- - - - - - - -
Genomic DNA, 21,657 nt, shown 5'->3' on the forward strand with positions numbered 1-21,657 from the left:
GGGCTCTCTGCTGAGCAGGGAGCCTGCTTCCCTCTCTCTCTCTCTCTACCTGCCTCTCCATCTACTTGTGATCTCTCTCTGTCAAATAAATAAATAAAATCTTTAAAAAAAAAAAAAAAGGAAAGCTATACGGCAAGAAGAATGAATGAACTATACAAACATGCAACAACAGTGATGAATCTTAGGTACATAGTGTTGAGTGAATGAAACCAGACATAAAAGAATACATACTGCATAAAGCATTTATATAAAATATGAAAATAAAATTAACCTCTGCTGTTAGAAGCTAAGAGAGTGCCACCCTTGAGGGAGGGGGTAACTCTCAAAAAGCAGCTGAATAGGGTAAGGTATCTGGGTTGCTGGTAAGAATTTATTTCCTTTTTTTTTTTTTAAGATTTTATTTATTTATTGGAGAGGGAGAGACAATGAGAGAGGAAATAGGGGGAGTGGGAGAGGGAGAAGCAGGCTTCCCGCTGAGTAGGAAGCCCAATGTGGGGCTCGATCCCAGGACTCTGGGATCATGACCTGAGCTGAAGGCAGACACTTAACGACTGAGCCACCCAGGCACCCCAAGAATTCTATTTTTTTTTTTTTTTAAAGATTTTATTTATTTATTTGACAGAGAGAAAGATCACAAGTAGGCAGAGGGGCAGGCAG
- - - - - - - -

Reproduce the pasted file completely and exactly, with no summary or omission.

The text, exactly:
Genomic DNA, 21,657 nt, shown 5'->3' on the forward strand with positions numbered 1-21,657 from the left:
GGGCTCTCTGCTGAGCAGGGAGCCTGCTTCCCTCTCTCTCTCTCTCTACCTGCCTCTCCATCTACTTGTGATCTCTCTCTGTCAAATAAATAAATAAAATCTTTAAAAAAAAAAAAAAAGGAAAGCTATACGGCAAGAAGAATGAATGAACTATACAAACATGCAACAACAGTGATGAATCTTAGGTACATAGTGTTGAGTGAATGAAACCAGACATAAAAGAATACATACTGCATAAAGCATTTATATAAAATATGAAAATAAAATTAACCTCTGCTGTTAGAAGCTAAGAGAGTGCCACCCTTGAGGGAGGGGGTAACTCTCAAAAAGCAGCTGAATAGGGTAAGGTATCTGGGTTGCTGGTAAGAATTTATTTCCTTTTTTTTTTTTTAAGATTTTATTTATTTATTGGAGAGGGAGAGACAATGAGAGAGGAAATAGGGGGAGTGGGAGAGGGAGAAGCAGGCTTCCCGCTGAGTAGGAAGCCCAATGTGGGGCTCGATCCCAGGACTCTGGGATCATGACCTGAGCTGAAGGCAGACACTTAACGACTGAGCCACCCAGGCACCCCAAGAATTCTATTTTTTTTTTTTTTTAAAGATTTTATTTATTTATTTGACAGAGAGAAAGATCACAAGTAGGCAGAGGGGCAGGCAG